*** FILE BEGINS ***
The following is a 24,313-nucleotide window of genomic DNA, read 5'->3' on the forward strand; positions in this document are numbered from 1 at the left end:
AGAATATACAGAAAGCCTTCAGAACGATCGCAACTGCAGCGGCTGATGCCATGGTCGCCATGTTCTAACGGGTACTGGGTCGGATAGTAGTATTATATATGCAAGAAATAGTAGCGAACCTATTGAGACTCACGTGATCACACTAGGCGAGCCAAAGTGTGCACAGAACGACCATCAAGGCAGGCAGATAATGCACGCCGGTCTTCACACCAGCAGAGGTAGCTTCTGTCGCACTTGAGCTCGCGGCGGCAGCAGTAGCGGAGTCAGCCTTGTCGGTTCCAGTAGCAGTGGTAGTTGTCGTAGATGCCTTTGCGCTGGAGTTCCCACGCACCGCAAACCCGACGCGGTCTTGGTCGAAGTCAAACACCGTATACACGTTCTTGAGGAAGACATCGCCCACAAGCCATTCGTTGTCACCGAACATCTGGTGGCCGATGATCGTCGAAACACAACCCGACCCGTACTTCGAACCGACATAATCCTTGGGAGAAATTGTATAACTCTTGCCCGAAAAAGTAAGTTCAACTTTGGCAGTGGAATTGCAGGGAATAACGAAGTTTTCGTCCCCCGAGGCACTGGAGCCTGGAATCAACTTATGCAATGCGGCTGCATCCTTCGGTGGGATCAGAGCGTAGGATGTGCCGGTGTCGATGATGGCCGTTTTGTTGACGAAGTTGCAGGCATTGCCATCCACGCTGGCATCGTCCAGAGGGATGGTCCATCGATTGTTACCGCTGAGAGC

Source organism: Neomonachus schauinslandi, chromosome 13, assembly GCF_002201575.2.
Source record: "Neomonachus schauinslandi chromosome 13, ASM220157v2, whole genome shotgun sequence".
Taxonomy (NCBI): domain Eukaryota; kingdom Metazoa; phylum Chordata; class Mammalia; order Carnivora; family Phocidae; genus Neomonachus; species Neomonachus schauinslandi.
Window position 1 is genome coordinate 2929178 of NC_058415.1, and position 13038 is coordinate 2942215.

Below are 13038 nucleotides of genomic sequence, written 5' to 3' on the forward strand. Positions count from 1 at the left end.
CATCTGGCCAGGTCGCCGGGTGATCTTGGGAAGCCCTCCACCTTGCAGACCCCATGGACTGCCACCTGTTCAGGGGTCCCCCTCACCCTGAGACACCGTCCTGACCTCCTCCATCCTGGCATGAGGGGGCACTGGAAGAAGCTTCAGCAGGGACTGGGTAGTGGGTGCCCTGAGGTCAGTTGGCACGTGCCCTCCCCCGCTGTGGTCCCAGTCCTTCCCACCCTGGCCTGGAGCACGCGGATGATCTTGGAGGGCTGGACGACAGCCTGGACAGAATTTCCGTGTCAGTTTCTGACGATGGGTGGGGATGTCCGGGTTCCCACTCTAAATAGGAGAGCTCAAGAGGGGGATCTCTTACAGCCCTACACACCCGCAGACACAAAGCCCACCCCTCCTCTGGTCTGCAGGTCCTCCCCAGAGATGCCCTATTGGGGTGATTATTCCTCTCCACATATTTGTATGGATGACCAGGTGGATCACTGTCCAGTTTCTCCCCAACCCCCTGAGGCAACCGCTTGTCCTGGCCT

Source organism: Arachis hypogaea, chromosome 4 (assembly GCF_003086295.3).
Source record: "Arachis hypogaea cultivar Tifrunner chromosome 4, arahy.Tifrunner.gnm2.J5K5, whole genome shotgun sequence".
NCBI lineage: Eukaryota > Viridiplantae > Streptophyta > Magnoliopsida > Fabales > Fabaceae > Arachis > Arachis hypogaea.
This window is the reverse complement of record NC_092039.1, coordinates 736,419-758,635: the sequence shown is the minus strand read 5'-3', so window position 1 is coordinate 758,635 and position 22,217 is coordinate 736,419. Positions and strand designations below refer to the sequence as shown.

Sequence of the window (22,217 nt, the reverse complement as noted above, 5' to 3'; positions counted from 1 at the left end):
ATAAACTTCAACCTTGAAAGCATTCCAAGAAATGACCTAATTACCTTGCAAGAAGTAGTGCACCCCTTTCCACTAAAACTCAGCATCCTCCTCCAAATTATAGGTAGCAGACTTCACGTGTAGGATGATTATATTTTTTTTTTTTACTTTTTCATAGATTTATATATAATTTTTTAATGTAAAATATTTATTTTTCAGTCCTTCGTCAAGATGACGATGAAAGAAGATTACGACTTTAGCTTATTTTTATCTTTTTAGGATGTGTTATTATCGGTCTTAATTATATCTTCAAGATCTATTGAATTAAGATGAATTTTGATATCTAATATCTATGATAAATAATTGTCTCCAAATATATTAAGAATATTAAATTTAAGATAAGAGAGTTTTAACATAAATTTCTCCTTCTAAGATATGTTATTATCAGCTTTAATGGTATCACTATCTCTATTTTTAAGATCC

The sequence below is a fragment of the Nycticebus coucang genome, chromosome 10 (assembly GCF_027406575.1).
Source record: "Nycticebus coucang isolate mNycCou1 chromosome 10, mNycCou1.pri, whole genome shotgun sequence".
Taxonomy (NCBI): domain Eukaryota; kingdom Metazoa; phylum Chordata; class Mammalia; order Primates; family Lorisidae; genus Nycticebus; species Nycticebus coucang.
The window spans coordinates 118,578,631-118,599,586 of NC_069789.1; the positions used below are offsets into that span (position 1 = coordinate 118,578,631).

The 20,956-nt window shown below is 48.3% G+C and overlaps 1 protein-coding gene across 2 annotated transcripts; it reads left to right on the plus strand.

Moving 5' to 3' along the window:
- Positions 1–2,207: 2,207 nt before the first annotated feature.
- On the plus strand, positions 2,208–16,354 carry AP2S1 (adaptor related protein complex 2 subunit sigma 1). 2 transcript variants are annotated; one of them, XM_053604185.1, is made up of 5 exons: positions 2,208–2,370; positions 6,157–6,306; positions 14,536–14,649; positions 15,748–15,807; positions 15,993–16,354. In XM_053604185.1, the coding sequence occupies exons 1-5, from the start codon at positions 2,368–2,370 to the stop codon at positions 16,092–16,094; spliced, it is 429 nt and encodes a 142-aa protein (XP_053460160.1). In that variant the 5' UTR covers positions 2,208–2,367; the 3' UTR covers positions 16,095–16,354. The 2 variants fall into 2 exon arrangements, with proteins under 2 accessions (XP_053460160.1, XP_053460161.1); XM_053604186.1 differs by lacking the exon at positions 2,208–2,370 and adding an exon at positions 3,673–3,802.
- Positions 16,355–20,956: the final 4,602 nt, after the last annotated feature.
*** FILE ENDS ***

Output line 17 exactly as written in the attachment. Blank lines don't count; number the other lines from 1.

Taxonomy (NCBI): domain Eukaryota; kingdom Metazoa; phylum Chordata; class Mammalia; order Primates; family Lorisidae; genus Nycticebus; species Nycticebus coucang.